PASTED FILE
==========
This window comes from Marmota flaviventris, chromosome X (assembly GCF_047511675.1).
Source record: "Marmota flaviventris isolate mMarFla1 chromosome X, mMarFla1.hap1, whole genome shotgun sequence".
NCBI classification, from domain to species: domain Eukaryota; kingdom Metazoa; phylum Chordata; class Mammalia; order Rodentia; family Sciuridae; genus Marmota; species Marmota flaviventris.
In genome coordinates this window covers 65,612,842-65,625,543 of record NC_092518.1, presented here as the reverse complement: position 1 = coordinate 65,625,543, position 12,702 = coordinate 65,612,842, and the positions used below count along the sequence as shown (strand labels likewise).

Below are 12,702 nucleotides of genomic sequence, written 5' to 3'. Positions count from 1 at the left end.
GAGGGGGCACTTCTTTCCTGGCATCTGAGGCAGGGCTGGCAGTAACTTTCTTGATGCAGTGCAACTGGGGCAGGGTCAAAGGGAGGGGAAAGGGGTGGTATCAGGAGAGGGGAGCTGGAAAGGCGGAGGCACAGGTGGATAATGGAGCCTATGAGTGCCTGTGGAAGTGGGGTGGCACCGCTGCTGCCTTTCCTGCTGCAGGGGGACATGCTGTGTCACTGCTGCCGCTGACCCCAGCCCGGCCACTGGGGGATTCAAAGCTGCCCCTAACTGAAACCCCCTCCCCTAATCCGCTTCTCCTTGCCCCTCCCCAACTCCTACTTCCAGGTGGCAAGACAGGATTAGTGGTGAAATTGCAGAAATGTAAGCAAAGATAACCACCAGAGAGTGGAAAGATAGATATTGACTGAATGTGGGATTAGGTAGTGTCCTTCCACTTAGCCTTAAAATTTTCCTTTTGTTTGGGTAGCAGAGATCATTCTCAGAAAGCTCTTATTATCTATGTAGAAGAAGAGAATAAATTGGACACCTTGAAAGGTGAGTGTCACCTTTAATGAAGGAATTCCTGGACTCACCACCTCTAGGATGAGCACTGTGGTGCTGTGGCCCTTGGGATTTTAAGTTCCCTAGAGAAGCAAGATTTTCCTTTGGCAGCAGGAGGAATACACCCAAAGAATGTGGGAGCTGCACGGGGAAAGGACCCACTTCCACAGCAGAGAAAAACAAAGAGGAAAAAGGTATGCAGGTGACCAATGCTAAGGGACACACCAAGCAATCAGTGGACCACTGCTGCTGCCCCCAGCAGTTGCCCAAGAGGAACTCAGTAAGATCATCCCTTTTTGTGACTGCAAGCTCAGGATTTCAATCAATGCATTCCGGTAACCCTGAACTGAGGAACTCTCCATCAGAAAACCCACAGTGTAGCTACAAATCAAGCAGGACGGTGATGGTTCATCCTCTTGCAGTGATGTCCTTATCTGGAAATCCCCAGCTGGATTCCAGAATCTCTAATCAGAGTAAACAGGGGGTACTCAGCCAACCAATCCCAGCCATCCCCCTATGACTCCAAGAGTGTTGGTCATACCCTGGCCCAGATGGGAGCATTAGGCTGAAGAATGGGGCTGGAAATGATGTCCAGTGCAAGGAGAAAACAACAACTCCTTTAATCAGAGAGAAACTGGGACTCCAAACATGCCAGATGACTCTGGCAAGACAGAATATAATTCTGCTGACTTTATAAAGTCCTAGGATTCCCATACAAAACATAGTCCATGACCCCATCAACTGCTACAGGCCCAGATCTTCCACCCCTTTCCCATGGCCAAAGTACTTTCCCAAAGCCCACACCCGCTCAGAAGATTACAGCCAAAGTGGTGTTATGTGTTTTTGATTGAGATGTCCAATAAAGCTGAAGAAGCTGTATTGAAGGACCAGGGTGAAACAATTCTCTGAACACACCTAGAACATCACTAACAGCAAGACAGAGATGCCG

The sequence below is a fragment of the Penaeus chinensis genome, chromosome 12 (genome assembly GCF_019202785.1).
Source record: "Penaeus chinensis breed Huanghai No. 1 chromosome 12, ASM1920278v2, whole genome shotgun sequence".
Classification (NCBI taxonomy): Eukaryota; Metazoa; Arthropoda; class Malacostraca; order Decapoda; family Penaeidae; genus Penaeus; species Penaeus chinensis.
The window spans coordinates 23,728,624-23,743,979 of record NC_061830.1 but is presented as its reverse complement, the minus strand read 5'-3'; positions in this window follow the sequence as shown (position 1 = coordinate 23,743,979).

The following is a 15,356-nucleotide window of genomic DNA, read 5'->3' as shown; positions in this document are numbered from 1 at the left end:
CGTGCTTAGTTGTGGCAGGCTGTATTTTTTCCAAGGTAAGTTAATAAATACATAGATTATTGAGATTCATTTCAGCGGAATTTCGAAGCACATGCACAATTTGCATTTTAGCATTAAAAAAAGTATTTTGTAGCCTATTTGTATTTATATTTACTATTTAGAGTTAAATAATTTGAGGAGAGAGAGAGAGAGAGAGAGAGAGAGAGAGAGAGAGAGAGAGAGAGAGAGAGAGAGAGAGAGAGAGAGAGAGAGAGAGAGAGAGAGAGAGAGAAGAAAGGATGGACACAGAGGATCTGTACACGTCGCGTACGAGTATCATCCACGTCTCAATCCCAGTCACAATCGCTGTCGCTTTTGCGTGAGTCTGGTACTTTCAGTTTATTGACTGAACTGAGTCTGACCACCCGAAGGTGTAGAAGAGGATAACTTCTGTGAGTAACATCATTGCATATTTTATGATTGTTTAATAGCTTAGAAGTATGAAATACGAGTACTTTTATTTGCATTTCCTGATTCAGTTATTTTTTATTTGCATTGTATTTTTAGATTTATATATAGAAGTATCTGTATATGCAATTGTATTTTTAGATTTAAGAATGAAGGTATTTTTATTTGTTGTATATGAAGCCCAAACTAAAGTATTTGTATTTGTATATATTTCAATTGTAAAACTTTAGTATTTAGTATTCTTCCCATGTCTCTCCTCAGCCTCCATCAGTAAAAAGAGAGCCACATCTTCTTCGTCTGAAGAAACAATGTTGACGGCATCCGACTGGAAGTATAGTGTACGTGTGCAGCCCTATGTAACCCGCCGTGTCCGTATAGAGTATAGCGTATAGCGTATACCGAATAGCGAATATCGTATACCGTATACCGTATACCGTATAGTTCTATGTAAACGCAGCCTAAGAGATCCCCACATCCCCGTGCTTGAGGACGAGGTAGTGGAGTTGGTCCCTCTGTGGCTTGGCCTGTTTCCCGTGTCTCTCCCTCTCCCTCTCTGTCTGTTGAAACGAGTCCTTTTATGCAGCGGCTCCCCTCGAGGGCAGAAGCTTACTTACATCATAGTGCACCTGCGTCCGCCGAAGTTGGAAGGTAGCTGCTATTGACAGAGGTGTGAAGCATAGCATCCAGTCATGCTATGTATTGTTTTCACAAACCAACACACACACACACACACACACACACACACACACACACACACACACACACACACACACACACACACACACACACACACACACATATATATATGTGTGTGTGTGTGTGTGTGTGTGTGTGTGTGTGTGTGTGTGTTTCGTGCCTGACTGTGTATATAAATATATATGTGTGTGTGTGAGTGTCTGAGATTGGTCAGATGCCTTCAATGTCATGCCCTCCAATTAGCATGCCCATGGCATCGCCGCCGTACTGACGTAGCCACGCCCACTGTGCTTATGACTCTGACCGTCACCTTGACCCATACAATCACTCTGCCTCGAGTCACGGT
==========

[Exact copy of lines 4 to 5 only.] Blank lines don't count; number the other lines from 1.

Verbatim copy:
In genome coordinates this window covers 65,612,842-65,625,543 of record NC_092518.1, presented here as the reverse complement: position 1 = coordinate 65,625,543, position 12,702 = coordinate 65,612,842, and the positions used below count along the sequence as shown (strand labels likewise).

Below are 12,702 nucleotides of genomic sequence, written 5' to 3'. Positions count from 1 at the left end.